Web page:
I’m editing another middle grade book. It’s about a boy (Jorian) whose dreams and adventurous spirit are sorely tried by his dull, gray orphanage life– Until Ruby shows up and things start to happen. There’s a kidnapping, a gryphon, an escape, a Marsh Witch, and golems.
I wrote the first draft the summer of 2014, shared it with some readers, and let it sit. My first crack at editing was a Question Edit– lots of Whys and What Abouts and Maybes.
But midway through, a pile-up of questions and possible solutions got me stuck. It felt like when I was a kid attempting to read the Choose Your Own Adventure books and not die or be marooned on a strange planet. I marked every “turn” with my fingers and would backtrack over and over again, trying to find the winning path. I always failed.
So I set the manuscript aside (pretty unwillingly and basically in denial the whole time) for a month– and then remembered Austin Kleon’s Blackout Poetry.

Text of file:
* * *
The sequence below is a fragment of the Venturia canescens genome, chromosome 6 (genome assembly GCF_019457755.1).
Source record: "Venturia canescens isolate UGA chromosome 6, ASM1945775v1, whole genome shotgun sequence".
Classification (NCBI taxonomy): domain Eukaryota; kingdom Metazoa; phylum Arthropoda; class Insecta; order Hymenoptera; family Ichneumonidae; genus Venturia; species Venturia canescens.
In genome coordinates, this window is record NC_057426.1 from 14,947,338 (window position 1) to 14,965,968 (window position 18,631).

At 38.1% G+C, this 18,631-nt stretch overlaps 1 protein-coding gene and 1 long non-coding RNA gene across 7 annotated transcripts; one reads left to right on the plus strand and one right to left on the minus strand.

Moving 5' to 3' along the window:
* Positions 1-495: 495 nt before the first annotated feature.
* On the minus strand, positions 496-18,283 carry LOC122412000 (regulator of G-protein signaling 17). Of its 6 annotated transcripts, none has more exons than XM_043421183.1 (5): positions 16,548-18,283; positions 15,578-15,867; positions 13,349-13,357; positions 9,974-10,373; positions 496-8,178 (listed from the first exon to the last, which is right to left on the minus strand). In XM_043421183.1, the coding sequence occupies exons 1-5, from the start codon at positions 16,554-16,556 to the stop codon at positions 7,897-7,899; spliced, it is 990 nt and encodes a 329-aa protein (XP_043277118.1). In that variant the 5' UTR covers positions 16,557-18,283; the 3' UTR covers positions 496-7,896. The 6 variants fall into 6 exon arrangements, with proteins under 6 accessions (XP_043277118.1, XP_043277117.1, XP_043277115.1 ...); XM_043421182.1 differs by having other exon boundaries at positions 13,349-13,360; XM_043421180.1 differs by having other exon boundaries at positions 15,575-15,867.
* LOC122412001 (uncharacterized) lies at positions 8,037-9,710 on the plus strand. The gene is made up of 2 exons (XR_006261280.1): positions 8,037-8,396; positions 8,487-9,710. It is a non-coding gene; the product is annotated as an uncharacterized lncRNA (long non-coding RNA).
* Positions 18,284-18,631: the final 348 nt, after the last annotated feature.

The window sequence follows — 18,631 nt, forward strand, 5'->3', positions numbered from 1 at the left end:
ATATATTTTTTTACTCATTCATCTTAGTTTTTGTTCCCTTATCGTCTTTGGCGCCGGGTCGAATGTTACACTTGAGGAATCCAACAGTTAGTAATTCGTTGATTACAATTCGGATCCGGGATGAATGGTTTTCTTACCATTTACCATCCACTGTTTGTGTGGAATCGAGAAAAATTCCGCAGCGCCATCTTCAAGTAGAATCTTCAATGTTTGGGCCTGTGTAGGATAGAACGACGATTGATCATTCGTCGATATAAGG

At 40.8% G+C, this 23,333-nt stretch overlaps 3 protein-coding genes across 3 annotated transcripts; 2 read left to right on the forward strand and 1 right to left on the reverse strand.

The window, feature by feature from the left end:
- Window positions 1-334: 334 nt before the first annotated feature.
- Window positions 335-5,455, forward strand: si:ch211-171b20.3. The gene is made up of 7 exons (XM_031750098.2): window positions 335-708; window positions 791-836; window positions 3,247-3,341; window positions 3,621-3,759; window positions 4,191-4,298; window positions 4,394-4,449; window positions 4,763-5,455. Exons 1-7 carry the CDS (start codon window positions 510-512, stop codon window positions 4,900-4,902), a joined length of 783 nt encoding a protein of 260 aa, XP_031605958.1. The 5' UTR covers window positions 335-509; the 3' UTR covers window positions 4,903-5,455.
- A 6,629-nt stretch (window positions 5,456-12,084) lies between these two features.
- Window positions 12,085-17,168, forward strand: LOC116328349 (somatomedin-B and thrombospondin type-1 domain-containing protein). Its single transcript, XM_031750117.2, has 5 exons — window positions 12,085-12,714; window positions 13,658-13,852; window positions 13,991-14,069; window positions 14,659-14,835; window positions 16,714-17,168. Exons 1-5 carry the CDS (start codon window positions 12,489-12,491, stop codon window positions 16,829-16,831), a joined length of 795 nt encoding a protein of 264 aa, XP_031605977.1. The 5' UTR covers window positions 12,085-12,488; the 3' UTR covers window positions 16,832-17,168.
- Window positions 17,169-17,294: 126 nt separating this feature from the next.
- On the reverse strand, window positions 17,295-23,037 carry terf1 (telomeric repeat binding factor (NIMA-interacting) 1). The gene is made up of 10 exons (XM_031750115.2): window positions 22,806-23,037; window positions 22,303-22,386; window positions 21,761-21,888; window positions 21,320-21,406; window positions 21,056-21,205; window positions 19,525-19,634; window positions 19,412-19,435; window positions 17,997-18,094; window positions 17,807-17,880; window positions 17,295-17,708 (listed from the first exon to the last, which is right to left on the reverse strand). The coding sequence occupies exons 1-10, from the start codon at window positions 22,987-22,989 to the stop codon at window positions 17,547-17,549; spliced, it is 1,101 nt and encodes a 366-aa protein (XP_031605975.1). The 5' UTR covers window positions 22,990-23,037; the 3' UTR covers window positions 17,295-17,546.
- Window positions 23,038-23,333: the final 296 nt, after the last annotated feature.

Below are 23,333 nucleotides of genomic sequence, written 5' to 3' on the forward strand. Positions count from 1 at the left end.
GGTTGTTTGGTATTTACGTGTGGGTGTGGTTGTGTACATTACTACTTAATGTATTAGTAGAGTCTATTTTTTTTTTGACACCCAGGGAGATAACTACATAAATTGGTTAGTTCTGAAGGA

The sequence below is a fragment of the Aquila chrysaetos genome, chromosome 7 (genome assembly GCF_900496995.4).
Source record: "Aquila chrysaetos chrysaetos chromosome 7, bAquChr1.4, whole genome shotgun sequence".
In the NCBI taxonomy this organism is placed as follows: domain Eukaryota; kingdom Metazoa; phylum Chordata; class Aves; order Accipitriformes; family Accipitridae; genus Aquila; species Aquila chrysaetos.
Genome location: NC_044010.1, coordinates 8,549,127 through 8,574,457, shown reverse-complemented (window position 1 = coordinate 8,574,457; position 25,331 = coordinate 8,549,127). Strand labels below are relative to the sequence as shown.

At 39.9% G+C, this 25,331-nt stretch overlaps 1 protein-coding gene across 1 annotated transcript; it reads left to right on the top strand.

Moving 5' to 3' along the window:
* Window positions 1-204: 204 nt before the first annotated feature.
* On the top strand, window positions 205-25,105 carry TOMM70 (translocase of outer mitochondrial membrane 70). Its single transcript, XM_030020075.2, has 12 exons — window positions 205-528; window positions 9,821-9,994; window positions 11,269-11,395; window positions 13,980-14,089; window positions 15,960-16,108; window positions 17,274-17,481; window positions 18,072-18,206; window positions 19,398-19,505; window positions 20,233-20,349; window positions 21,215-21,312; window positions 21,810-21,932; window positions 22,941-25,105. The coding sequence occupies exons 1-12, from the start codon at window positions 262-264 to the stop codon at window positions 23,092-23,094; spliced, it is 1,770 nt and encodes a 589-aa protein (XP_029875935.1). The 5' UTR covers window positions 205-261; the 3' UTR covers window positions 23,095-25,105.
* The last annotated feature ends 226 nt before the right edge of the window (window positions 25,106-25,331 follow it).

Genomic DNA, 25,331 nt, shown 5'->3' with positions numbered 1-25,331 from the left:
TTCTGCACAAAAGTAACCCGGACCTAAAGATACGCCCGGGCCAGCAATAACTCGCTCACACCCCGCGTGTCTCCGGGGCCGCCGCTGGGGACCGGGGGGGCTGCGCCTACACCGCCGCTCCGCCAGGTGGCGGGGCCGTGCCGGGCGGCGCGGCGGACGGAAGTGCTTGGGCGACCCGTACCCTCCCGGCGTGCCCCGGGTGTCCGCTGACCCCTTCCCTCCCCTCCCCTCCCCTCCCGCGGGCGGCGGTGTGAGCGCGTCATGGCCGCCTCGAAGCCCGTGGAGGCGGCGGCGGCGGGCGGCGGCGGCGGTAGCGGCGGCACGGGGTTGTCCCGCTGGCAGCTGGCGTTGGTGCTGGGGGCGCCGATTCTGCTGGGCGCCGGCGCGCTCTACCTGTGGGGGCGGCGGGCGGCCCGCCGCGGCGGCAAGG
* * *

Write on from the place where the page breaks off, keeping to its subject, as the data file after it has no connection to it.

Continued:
I enjoy doing blackouts. It’s a good reminder that when I write or create I’m not actually making something up. I’m not generating anything– I’m just brushing away whatever is Not It.
I thought, Maybe I can edit the same way: just cross out what’s Not It.
I decided to cross out whatever snagged. Whatever posed a question I couldn’t easily answer. I haven’t stuck with that rule, but it got me editing again. That black marker goes a lot faster than the red pen! It’s even freed me up enough to write some new chapters in a thin spot. (Thanks to The Story Grid for giving me a new perspective on what happens in the middle of a book).
I’m thinking of trying out Beta Readers when I finish this draft. If you’re interested in being on the list, sign up for my sporadic Mailchimp emails (and get a free download of 5 of my favorite oral stories).
In the meantime– grab an old magazine and try Blackout Poetry for yourself. See where it takes you.